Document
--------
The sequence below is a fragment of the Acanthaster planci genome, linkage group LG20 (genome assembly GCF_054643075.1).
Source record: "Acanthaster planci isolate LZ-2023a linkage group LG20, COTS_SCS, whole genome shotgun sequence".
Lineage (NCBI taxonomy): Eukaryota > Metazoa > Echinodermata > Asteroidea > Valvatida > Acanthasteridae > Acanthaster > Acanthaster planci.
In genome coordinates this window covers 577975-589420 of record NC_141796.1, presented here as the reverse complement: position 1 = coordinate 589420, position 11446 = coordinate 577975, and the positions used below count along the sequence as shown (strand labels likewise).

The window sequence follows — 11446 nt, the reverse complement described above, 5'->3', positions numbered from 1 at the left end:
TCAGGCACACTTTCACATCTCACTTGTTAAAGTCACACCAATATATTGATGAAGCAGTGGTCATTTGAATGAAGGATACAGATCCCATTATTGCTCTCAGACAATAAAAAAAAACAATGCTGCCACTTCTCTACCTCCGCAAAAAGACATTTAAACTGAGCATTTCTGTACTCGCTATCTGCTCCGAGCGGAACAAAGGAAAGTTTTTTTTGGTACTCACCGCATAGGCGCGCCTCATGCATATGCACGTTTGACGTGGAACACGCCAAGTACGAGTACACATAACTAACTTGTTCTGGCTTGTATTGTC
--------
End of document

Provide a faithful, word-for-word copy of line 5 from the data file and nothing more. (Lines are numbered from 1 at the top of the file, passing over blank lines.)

The window sequence follows — 11446 nt, the reverse complement described above, 5'->3', positions numbered from 1 at the left end: